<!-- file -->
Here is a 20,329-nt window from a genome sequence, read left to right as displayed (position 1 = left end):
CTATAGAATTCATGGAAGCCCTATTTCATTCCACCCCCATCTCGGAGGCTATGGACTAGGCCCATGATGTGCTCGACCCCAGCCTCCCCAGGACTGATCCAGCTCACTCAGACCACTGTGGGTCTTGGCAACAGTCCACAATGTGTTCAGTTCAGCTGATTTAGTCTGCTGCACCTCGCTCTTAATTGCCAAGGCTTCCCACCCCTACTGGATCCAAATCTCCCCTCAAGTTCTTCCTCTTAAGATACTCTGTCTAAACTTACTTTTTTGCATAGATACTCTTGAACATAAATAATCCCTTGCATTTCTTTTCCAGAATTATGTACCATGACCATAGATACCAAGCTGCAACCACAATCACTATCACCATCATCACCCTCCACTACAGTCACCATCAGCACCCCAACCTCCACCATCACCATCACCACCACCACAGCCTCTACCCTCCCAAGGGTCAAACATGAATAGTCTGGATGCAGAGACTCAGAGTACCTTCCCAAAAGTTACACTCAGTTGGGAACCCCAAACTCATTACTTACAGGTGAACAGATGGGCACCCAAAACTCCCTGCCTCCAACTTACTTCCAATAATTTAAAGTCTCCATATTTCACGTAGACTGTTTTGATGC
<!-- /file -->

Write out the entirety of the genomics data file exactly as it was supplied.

Here is a 20,329-nt window from a genome sequence, read left to right as displayed (position 1 = left end):
CTATAGAATTCATGGAAGCCCTATTTCATTCCACCCCCATCTCGGAGGCTATGGACTAGGCCCATGATGTGCTCGACCCCAGCCTCCCCAGGACTGATCCAGCTCACTCAGACCACTGTGGGTCTTGGCAACAGTCCACAATGTGTTCAGTTCAGCTGATTTAGTCTGCTGCACCTCGCTCTTAATTGCCAAGGCTTCCCACCCCTACTGGATCCAAATCTCCCCTCAAGTTCTTCCTCTTAAGATACTCTGTCTAAACTTACTTTTTTGCATAGATACTCTTGAACATAAATAATCCCTTGCATTTCTTTTCCAGAATTATGTACCATGACCATAGATACCAAGCTGCAACCACAATCACTATCACCATCATCACCCTCCACTACAGTCACCATCAGCACCCCAACCTCCACCATCACCATCACCACCACCACAGCCTCTACCCTCCCAAGGGTCAAACATGAATAGTCTGGATGCAGAGACTCAGAGTACCTTCCCAAAAGTTACACTCAGTTGGGAACCCCAAACTCATTACTTACAGGTGAACAGATGGGCACCCAAAACTCCCTGCCTCCAACTTACTTCCAATAATTTAAAGTCTCCATATTTCACGTAGACTGTTTTGATGC